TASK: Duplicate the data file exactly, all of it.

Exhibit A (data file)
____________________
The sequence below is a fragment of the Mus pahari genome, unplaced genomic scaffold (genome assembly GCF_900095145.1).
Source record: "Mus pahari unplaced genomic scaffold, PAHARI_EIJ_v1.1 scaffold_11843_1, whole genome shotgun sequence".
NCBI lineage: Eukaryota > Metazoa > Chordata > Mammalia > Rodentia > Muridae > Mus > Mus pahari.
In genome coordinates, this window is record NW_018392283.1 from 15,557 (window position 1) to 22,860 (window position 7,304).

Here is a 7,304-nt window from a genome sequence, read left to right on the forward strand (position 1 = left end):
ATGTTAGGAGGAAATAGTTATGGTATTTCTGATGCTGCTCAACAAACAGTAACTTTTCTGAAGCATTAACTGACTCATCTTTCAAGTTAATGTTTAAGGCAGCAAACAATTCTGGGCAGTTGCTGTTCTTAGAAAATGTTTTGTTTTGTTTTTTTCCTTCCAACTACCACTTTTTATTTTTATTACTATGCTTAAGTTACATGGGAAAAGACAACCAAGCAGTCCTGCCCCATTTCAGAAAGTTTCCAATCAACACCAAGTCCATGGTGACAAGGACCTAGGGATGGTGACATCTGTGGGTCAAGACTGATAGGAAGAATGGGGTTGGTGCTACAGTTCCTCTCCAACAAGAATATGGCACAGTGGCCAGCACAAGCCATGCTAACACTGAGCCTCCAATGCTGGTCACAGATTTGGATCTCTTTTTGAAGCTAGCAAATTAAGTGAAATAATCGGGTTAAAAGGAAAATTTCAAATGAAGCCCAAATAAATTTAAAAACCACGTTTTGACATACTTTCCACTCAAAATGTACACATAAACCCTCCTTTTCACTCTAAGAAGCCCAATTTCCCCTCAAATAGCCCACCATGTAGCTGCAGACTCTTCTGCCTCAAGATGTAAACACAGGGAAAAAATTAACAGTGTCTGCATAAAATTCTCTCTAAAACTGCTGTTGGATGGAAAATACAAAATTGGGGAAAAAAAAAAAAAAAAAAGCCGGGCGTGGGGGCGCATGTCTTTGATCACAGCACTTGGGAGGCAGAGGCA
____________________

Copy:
The sequence below is a fragment of the Mus pahari genome, unplaced genomic scaffold (genome assembly GCF_900095145.1).
Source record: "Mus pahari unplaced genomic scaffold, PAHARI_EIJ_v1.1 scaffold_11843_1, whole genome shotgun sequence".
NCBI lineage: Eukaryota > Metazoa > Chordata > Mammalia > Rodentia > Muridae > Mus > Mus pahari.
In genome coordinates, this window is record NW_018392283.1 from 15,557 (window position 1) to 22,860 (window position 7,304).

Here is a 7,304-nt window from a genome sequence, read left to right on the forward strand (position 1 = left end):
ATGTTAGGAGGAAATAGTTATGGTATTTCTGATGCTGCTCAACAAACAGTAACTTTTCTGAAGCATTAACTGACTCATCTTTCAAGTTAATGTTTAAGGCAGCAAACAATTCTGGGCAGTTGCTGTTCTTAGAAAATGTTTTGTTTTGTTTTTTTCCTTCCAACTACCACTTTTTATTTTTATTACTATGCTTAAGTTACATGGGAAAAGACAACCAAGCAGTCCTGCCCCATTTCAGAAAGTTTCCAATCAACACCAAGTCCATGGTGACAAGGACCTAGGGATGGTGACATCTGTGGGTCAAGACTGATAGGAAGAATGGGGTTGGTGCTACAGTTCCTCTCCAACAAGAATATGGCACAGTGGCCAGCACAAGCCATGCTAACACTGAGCCTCCAATGCTGGTCACAGATTTGGATCTCTTTTTGAAGCTAGCAAATTAAGTGAAATAATCGGGTTAAAAGGAAAATTTCAAATGAAGCCCAAATAAATTTAAAAACCACGTTTTGACATACTTTCCACTCAAAATGTACACATAAACCCTCCTTTTCACTCTAAGAAGCCCAATTTCCCCTCAAATAGCCCACCATGTAGCTGCAGACTCTTCTGCCTCAAGATGTAAACACAGGGAAAAAATTAACAGTGTCTGCATAAAATTCTCTCTAAAACTGCTGTTGGATGGAAAATACAAAATTGGGGAAAAAAAAAAAAAAAAAAGCCGGGCGTGGGGGCGCATGTCTTTGATCACAGCACTTGGGAGGCAGAGGCA